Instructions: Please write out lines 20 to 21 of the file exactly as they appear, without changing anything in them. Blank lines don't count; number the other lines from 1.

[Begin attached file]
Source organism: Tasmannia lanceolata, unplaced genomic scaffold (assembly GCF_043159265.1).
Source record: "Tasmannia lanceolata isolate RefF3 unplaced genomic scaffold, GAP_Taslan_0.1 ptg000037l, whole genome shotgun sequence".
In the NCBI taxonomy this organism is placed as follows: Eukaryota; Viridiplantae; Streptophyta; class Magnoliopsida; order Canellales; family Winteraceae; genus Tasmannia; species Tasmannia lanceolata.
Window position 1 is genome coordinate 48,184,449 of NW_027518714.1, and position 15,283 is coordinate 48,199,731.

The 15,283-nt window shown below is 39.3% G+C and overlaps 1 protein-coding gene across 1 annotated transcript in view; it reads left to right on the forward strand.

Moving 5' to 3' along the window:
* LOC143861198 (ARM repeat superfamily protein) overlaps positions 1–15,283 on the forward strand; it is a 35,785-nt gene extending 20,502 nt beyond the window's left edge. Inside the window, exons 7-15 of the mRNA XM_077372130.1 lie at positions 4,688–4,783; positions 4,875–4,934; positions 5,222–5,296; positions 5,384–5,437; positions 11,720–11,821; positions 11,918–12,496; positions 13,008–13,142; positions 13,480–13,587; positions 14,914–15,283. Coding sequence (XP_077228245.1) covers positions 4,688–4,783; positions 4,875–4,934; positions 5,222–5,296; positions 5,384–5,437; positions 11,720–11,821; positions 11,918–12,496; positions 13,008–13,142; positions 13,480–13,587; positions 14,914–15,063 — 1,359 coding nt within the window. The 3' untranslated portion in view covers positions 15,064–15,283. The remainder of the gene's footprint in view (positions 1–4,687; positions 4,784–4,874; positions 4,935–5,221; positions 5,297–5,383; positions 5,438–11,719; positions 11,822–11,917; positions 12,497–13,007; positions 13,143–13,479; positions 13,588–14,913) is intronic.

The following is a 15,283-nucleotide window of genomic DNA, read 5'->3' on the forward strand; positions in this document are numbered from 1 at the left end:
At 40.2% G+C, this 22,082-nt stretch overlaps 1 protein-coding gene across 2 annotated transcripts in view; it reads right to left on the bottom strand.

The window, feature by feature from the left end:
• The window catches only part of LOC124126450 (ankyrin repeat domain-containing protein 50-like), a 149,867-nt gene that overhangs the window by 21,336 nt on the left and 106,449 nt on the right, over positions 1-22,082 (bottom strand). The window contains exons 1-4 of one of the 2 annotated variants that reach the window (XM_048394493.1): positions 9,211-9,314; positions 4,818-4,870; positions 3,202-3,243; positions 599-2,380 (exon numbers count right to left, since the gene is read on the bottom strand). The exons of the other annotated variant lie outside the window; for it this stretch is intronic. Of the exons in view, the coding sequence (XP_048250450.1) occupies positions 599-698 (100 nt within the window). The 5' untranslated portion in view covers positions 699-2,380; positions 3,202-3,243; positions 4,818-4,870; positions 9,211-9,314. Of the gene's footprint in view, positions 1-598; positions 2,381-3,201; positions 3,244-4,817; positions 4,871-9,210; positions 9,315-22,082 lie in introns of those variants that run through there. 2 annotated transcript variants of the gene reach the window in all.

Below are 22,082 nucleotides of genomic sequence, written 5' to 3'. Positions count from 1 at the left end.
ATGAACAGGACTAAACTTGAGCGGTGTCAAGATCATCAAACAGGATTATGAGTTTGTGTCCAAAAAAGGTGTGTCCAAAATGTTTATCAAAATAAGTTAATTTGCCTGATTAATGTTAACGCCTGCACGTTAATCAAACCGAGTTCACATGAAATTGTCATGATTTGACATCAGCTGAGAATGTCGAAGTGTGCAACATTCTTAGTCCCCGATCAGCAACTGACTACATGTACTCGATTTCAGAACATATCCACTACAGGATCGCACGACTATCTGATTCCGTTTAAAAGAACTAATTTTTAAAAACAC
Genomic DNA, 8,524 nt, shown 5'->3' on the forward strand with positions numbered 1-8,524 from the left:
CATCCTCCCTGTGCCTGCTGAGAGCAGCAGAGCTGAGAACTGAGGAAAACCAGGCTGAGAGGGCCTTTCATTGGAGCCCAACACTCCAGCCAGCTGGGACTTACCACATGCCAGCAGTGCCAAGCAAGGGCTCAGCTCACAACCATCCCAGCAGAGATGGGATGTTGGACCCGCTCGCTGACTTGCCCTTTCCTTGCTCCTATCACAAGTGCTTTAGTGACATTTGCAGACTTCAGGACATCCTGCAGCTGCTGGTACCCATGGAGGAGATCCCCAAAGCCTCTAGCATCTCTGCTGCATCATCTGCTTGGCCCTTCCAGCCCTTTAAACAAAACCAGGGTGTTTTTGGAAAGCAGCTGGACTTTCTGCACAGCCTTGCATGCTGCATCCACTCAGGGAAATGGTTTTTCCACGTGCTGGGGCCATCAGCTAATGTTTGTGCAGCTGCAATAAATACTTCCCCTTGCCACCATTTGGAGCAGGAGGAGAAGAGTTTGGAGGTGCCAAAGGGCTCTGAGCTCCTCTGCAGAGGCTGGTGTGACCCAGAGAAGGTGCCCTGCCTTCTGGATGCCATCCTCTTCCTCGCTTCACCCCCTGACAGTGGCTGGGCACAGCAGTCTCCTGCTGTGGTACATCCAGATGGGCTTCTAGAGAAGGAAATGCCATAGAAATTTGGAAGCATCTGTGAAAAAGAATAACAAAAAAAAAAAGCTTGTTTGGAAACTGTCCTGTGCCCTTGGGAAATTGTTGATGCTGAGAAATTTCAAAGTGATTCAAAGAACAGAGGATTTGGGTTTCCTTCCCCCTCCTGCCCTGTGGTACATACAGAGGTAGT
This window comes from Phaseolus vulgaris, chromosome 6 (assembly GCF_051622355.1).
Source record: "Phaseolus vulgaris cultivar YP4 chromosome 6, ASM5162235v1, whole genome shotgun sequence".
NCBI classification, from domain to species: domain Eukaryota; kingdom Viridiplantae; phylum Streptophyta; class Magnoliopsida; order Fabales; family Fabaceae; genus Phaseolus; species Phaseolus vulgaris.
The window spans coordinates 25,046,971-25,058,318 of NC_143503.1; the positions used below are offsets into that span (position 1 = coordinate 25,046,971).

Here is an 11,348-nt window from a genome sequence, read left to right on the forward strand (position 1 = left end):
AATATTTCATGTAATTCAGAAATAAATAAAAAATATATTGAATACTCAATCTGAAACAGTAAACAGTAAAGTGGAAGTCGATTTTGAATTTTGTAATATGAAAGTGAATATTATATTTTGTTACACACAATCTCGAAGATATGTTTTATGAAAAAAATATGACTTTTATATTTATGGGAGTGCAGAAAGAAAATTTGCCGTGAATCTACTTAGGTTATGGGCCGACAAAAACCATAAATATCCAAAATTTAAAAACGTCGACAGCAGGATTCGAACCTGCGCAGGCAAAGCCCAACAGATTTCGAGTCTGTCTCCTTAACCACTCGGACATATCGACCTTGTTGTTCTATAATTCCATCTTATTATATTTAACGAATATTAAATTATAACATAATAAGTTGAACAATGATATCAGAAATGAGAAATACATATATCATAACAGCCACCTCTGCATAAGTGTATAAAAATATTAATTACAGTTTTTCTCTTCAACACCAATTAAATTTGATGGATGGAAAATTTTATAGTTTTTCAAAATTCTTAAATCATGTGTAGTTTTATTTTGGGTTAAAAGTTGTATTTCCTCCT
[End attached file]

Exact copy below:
Here is an 11,348-nt window from a genome sequence, read left to right on the forward strand (position 1 = left end):
AATATTTCATGTAATTCAGAAATAAATAAAAAATATATTGAATACTCAATCTGAAACAGTAAACAGTAAAGTGGAAGTCGATTTTGAATTTTGTAATATGAAAGTGAATATTATATTTTGTTACACACAATCTCGAAGATATGTTTTATGAAAAAAATATGACTTTTATATTTATGGGAGTGCAGAAAGAAAATTTGCCGTGAATCTACTTAGGTTATGGGCCGACAAAAACCATAAATATCCAAAATTTAAAAACGTCGACAGCAGGATTCGAACCTGCGCAGGCAAAGCCCAACAGATTTCGAGTCTGTCTCCTTAACCACTCGGACATATCGACCTTGTTGTTCTATAATTCCATCTTATTATATTTAACGAATATTAAATTATAACATAATAAGTTGAACAATGATATCAGAAATGAGAAATACATATATCATAACAGCCACCTCTGCATAAGTGTATAAAAATATTAATTACAGTTTTTCTCTTCAACACCAATTAAATTTGATGGATGGAAAATTTTATAGTTTTTCAAAATTCTTAAATCATGTGTAGTTTTATTTTGGGTTAAAAGTTGTATTTCCTCCT